The Processors and Growers Research Organisation (PGRO) has identified steps farmers could take to integrate Countryside Stewardship option AB15 into their rotations while minimising the potential pest and disease risk to pulse crops.
Best practice for legume cropping suggests a rotation of one in six years, allowing at least five years between pulse crops to ensure minimal build-up of pest and disease pressure in the soil.
However, many farmers will be attracted to Countryside Stewardship option AB15 which offers an attractive grant for a “two-year sown legume fallow”. The option has raised questions over whether the long-term presence of legumes in the soil may build up pathogen pressure.
The PGRO has been studying the impact on pest and diseases when using legumes in catch and cover crops since 2016.
Largely focusing on vining peas, generally no negative impact has been seen from the inclusion of certain legume species. While the work is still relatively new in research terms, it has found that the use of a catch or cover crop has actually had a positive yield benefit on the pea crop.
The PGRO suggests that there are steps growers can take to integrate the stewardship option into their rotations while also minimising any potential risks.
AB15’s two-year sown legume fallow option must comprise six flowering species, based on alsike clover, bird’s-foot trefoil, black medick, common vetch, lucerne and red clover. The mixture is to be sown at 15 to 20kgs/ha as appropriate for the described soil type.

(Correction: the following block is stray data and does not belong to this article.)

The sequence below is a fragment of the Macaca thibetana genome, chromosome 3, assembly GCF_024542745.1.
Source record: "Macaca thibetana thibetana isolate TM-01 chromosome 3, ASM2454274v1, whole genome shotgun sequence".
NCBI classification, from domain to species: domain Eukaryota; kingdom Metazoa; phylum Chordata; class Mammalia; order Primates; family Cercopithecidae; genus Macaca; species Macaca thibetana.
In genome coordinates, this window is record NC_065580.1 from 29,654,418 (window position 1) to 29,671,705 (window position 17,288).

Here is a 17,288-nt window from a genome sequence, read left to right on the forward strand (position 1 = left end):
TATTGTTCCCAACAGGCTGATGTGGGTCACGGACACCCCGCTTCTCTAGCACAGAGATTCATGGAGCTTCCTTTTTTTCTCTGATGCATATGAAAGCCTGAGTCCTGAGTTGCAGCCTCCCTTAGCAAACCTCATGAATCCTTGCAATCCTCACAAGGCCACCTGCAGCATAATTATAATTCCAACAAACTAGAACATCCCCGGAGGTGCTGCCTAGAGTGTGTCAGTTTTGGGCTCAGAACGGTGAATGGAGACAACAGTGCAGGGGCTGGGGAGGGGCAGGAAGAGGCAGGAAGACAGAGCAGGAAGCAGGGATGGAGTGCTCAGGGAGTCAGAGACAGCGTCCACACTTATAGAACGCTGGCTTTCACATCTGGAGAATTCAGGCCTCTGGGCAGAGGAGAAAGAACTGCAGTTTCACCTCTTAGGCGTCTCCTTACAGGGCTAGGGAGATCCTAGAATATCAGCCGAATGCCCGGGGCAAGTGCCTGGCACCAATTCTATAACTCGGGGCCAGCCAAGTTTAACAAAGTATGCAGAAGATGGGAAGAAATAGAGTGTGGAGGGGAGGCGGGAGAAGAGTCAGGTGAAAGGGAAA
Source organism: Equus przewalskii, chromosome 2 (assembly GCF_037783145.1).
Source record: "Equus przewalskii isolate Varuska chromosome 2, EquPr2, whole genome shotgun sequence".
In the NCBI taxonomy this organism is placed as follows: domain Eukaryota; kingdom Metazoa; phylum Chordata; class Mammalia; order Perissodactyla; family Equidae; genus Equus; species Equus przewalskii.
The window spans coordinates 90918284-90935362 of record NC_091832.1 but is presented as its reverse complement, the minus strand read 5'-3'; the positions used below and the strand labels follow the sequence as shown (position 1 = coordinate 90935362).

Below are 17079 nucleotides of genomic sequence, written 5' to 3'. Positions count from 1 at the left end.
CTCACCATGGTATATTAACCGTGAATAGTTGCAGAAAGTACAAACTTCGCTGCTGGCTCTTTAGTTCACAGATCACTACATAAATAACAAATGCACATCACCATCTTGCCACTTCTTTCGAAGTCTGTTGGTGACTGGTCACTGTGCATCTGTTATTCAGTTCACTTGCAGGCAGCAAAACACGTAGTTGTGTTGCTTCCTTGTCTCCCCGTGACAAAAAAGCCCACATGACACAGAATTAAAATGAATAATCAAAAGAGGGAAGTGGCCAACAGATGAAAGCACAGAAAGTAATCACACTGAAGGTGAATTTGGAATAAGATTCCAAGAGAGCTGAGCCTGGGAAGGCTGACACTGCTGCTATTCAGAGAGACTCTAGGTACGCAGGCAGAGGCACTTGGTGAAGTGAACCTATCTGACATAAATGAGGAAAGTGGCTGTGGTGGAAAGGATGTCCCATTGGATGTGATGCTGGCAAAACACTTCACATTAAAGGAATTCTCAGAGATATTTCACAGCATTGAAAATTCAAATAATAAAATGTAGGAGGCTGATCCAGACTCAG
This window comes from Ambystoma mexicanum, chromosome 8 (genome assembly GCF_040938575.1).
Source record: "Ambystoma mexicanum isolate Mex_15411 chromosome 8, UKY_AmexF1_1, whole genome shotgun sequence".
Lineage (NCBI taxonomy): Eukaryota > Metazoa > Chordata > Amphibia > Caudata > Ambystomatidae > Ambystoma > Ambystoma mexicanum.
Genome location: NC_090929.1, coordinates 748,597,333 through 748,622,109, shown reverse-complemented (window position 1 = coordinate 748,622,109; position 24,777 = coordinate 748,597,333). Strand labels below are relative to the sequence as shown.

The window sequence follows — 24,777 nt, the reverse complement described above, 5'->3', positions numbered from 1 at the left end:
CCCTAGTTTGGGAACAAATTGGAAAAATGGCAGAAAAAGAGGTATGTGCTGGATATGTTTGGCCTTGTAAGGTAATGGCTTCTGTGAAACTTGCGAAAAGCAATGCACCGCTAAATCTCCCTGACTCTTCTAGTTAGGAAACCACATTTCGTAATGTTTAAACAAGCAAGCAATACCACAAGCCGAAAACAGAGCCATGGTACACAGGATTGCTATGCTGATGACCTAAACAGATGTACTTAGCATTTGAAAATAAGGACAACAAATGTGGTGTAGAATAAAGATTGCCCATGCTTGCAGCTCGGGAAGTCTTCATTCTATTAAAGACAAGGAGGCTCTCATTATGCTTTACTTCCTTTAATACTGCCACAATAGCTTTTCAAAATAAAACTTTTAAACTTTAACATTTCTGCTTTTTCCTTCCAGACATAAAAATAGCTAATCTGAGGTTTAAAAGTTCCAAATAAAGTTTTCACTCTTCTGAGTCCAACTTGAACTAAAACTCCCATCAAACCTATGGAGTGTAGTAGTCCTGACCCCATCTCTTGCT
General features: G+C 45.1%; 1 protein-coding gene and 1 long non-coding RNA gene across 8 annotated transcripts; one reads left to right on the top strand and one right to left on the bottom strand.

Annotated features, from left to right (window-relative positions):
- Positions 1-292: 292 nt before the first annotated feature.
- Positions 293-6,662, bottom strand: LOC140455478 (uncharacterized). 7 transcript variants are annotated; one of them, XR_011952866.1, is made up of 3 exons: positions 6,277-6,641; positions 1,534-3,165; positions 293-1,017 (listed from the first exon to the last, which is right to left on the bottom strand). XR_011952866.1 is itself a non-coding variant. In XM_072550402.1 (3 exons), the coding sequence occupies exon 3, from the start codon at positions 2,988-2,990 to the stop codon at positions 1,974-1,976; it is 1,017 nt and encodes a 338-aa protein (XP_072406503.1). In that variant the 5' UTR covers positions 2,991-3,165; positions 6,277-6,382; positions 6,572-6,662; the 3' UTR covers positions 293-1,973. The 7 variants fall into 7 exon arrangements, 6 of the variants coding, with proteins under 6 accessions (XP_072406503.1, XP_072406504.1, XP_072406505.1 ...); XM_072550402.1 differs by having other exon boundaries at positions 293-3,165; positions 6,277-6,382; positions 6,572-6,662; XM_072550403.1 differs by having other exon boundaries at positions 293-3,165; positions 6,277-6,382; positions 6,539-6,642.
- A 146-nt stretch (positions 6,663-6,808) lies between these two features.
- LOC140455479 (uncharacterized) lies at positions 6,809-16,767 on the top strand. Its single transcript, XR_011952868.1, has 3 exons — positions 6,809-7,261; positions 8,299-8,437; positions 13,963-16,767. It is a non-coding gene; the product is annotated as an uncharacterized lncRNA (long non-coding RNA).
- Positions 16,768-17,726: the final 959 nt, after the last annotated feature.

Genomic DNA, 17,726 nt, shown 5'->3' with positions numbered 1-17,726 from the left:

It is also advised that grasses such as cocksfoot, perennial ryegrass or timothy may be included to help smother blackgrass and other competitive grass weeds.
Scheme guidance says AB15 benefits the environment by “providing food for farmland wildlife, such as pollen and nectar for pollinators including bumblebees, solitary bees, butterflies and hoverflies. As well as invertebrate chick food for farmland birds around the sown fallow between April and July. It can also be a useful part of a rotation aimed at reducing blackgrass populations”.
The PGRO considers red clover and common vetch to pose the most significant risk, due to their association with foot rot pathogens and stem and bulb nematodes.
CEO Roger Vickers said: “Options for adaptation of AB15 seem to exist. The mixture may be adapted by lowering species content and it is also apparent that the total quantity of flowering plants in the mixture may be reduced by the inclusion of prescribed grasses.
“For those wishing to minimise the potential risk of legume disease build up but also keen to take advantage of the stewardship scheme, one approach might be to minimise the content of common vetch and red clover and maximise the opportunity to include grasses or alternative flowering perennials to make good the seeding rate.
“It should also be recognised that there are a number of options within Countryside Stewardship that offer a similar payment but do not require the use of legumes as flowering plants.
“Record keeping is crucial to ensure Countryside Stewardship scheme payments are realised and advice and guidance on options for species inclusion should be sought from your advisor to ensure compliance.”